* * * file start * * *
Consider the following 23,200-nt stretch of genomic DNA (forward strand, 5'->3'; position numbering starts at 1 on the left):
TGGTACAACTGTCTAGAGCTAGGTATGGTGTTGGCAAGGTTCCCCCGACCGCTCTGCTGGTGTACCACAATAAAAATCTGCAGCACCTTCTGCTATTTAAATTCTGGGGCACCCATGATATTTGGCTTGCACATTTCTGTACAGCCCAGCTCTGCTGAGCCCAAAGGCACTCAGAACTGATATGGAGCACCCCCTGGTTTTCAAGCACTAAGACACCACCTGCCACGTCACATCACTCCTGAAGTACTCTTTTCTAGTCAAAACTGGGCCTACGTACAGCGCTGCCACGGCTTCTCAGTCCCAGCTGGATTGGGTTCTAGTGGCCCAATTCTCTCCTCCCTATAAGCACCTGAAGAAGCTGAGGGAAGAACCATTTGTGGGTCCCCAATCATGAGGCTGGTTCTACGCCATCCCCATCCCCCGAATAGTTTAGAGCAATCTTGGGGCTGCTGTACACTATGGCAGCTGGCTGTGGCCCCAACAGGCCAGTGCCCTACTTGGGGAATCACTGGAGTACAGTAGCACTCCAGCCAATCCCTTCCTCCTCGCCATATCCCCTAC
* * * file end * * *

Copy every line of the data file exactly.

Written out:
Consider the following 23,200-nt stretch of genomic DNA (forward strand, 5'->3'; position numbering starts at 1 on the left):
TGGTACAACTGTCTAGAGCTAGGTATGGTGTTGGCAAGGTTCCCCCGACCGCTCTGCTGGTGTACCACAATAAAAATCTGCAGCACCTTCTGCTATTTAAATTCTGGGGCACCCATGATATTTGGCTTGCACATTTCTGTACAGCCCAGCTCTGCTGAGCCCAAAGGCACTCAGAACTGATATGGAGCACCCCCTGGTTTTCAAGCACTAAGACACCACCTGCCACGTCACATCACTCCTGAAGTACTCTTTTCTAGTCAAAACTGGGCCTACGTACAGCGCTGCCACGGCTTCTCAGTCCCAGCTGGATTGGGTTCTAGTGGCCCAATTCTCTCCTCCCTATAAGCACCTGAAGAAGCTGAGGGAAGAACCATTTGTGGGTCCCCAATCATGAGGCTGGTTCTACGCCATCCCCATCCCCCGAATAGTTTAGAGCAATCTTGGGGCTGCTGTACACTATGGCAGCTGGCTGTGGCCCCAACAGGCCAGTGCCCTACTTGGGGAATCACTGGAGTACAGTAGCACTCCAGCCAATCCCTTCCTCCTCGCCATATCCCCTAC